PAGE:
Knights continue humanitarian efforts to help dioceses provide aid to migrants

Knights continue humanitarian efforts to help dioceses provide aid to migrants

Children watch as members of the Knights of Columbus distribute supplies in Matamoros, Mexico. The Knights have spent nearly $300,000 since August to help meet the humanitarian needs of migrants at the border. (Credit: CNS photo/Vatican Media.)

A border divides them, but when it comes to helping the men, women and children caught in the immigration drama playing out in the area that straddles Mexico and the United States, Catholic dioceses are acting as one humanitarian body.

WASHINGTON, D.C. — A border divides them, but when it comes to helping the men, women and children caught in the immigration drama playing out in the area that straddles Mexico and the United States, Catholic dioceses are acting as one humanitarian body.

And for the second time this year, the Catholic fraternal organization Knights of Columbus is playing a hand in carrying out that mission.

Just days before Christmas, on Dec. 13, the Knights of Columbus delivered more than $50,000 worth of supplies to a shelter in the border town of Matamoros in Mexico, where stranded migrants have been able to secure food and supplies.

Bishop Eugenio Andres Lira Rugarcia of the Diocese of Matamoros, Mexico, during a joint event with the Bishop Daniel E. Flores and Auxiliary Bishop Mario Aviles of the Diocese of Brownsville, Texas, thanked the Knights for their help.

“This is an expression of the solidarity between the Church in the United States and in Mexico, seeking to fulfill the humanitarian necessities of immigrants,” said Flores to a group of reporters.

The supplies delivered included food, water and medicine, said a Dec. 17 release from the organization, explaining that the Knights had earlier in the year set a goal of donating humanitarian aid at the border.

By September, the organization already had donated $100,000 to the Diocese of El Paso’s newly formed Border Refugee Fund and $50,000 to the Diocese of Laredo, Texas. The December effort brought the donations to $272,000 for humanitarian needs at the border, the organization said in its news release.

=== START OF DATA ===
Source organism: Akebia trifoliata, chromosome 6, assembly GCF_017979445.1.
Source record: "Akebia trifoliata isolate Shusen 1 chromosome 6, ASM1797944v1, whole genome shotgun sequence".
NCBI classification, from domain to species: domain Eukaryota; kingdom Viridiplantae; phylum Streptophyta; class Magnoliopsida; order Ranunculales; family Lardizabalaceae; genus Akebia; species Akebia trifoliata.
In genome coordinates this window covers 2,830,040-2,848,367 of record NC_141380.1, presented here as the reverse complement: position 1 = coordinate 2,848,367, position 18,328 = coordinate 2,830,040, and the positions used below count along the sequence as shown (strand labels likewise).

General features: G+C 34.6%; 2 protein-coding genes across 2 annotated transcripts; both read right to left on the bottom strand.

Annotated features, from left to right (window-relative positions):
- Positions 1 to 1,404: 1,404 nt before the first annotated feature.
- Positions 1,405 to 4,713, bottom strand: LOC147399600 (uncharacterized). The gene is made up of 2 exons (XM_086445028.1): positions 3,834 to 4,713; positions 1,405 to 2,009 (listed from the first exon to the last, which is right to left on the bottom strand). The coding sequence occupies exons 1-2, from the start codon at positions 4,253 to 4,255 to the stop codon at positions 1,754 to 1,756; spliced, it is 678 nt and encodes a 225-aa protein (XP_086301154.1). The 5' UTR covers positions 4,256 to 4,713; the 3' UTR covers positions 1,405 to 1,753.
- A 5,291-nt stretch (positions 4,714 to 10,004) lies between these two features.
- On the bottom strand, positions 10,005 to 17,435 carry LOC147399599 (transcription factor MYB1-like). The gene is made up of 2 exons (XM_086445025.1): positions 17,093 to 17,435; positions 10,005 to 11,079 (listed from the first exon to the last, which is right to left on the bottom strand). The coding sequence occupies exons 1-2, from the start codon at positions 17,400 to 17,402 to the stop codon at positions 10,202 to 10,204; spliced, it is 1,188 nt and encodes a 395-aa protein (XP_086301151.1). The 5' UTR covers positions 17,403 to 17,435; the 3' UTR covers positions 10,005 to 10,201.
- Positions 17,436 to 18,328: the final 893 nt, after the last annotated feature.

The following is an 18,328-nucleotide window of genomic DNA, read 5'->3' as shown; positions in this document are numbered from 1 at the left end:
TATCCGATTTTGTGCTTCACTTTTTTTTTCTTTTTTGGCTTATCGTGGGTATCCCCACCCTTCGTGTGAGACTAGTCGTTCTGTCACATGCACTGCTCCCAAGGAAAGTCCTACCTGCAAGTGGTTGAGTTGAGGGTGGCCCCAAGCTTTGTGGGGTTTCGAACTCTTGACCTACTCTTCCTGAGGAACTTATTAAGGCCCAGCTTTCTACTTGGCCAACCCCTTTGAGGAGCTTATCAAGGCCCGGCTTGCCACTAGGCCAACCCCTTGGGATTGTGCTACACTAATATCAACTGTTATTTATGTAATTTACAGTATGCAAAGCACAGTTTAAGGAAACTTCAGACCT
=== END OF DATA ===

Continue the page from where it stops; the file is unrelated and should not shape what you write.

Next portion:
“We’re thankful for the effort by the Knights of Columbus, who have organized themselves so well in offering this signal of Christian charity in the perennial search of justice,” Flores said during a meeting with reporters that aired on Facebook Live.

Lira, of Matamoros, said the Knights were carrying out the lesson that Jesus taught: “to treat others the way we would want to be treated.”

“They’re trying to help others, particularly migrants who are experiencing difficult situations, in the way they would want to be treated. … The pope has pointed out, ‘Jesus acted, and not just with words,’ and the Knights of Columbus are showing love and solidarity.”

In addition to the materials, the Knights’ Terry Simonton, Supreme Director to Texas, also handed Flores and Lira donations.

“Instead of rejecting them (the migrants), let’s see what we can do for them,” said Lira. “Let’s put our grain of sand so that this world can offer each person the necessary conditions to develop, succeed, and live in peace.”

During the organization’s convention in Minneapolis in August, Supreme Knight Carl Anderson told those gathered that the effort was not political.

“As Catholic men and family men, we are all deeply concerned for the plight of the refugees who have fled their homelands into ours. Their need is great — but the compassion of our Brother Knights is greater still,” Anderson said.

At the shelter in Matamoros, Flores said the main concern as a church is the well-being of humanity. He urged others to see migrants as people, and not to reject them.

“People are not statistics, they are not a phenomenon, they are people, they are families, they have children and have left grandparents behind,” he said. “We have to look at each case, each family has its hopes, and also its joys, sorrows. Let’s not lose that focus on life. Let’s treat each person as a person, not as problem, a statistic, a number without identity, that identity we all have because God has given it as sons and daughters of God.”


Crux is dedicated to smart, wired and independent reporting on the Vatican and worldwide Catholic Church. That kind of reporting doesn’t come cheap, and we need your support. You can help Crux by giving a small amount monthly, or with a onetime gift. Please remember, Crux is a for-profit organization, so contributions are not tax-deductible.

Latest Stories